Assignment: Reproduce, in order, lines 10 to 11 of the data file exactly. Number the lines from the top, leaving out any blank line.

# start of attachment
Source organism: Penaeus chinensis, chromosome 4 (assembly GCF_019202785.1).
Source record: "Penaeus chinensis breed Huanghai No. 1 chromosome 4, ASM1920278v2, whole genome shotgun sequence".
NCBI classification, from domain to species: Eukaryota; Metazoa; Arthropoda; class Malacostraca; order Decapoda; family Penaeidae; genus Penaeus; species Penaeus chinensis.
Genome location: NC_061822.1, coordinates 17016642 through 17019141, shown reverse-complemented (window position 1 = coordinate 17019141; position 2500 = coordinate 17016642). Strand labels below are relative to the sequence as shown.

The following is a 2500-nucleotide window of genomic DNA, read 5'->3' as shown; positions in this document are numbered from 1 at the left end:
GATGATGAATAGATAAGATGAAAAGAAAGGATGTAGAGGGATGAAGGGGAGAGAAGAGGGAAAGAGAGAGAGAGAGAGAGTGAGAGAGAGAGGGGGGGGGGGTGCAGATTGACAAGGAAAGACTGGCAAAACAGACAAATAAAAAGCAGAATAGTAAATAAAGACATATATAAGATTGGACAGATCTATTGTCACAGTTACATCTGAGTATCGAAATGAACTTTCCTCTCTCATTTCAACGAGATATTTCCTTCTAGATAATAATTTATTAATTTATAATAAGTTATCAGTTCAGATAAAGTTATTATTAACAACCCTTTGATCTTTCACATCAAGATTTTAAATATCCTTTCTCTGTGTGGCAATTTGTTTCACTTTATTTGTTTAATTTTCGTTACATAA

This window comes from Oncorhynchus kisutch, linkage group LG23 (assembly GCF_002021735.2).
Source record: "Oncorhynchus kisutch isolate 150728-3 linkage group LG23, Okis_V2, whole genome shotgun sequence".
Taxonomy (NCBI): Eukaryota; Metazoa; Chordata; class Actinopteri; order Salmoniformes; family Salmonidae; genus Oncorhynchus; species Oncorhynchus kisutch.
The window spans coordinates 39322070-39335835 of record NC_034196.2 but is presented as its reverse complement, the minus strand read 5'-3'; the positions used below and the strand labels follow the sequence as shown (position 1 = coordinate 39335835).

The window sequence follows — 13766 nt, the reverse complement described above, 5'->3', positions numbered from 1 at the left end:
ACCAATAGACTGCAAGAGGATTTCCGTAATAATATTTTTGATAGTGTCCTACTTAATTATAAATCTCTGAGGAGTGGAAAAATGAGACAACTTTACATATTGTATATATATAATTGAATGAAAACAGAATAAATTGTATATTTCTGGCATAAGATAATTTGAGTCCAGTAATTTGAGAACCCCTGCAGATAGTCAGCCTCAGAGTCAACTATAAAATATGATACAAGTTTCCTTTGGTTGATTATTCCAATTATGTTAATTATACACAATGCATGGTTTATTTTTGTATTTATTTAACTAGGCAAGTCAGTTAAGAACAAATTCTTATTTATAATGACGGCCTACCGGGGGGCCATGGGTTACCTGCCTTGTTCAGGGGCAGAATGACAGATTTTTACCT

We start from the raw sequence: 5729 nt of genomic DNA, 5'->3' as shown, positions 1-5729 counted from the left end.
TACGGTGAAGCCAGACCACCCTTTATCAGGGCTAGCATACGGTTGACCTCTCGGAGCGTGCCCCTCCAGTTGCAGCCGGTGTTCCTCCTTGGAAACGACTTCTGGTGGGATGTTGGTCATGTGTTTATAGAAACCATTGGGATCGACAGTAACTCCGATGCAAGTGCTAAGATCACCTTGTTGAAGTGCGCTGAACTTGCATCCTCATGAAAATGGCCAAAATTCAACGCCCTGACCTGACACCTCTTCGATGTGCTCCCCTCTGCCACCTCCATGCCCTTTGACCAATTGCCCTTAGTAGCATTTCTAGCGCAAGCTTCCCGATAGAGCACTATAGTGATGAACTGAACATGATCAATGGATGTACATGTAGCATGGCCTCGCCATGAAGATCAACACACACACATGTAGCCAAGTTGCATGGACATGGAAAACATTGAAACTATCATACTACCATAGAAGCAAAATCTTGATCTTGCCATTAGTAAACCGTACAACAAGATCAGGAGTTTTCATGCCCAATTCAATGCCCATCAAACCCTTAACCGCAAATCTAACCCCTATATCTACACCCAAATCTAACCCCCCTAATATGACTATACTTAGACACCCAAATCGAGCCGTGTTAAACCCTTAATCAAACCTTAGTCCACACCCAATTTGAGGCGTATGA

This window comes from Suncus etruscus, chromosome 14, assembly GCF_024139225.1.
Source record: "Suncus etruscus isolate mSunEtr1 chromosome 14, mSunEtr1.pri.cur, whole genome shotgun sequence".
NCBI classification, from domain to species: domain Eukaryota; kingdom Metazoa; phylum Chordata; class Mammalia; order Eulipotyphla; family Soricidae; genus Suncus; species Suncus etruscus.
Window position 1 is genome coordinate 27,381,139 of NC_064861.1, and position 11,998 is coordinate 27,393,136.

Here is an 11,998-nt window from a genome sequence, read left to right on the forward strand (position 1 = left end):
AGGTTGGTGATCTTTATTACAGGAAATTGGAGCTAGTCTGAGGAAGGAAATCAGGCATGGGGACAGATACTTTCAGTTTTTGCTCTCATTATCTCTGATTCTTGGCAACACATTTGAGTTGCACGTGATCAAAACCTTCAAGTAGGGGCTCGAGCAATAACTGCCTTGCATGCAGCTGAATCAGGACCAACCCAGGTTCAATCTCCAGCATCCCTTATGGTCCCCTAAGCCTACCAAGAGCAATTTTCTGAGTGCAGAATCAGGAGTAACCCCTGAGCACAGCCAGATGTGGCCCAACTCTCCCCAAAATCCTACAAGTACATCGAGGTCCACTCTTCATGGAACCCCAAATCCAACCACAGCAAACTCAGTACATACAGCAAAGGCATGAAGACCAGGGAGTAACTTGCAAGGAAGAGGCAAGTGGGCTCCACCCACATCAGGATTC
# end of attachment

The window spans coordinates 39322070-39335835 of record NC_034196.2 but is presented as its reverse complement, the minus strand read 5'-3'; the positions used below and the strand labels follow the sequence as shown (position 1 = coordinate 39335835).

The window sequence follows — 13766 nt, the reverse complement described above, 5'->3', positions numbered from 1 at the left end: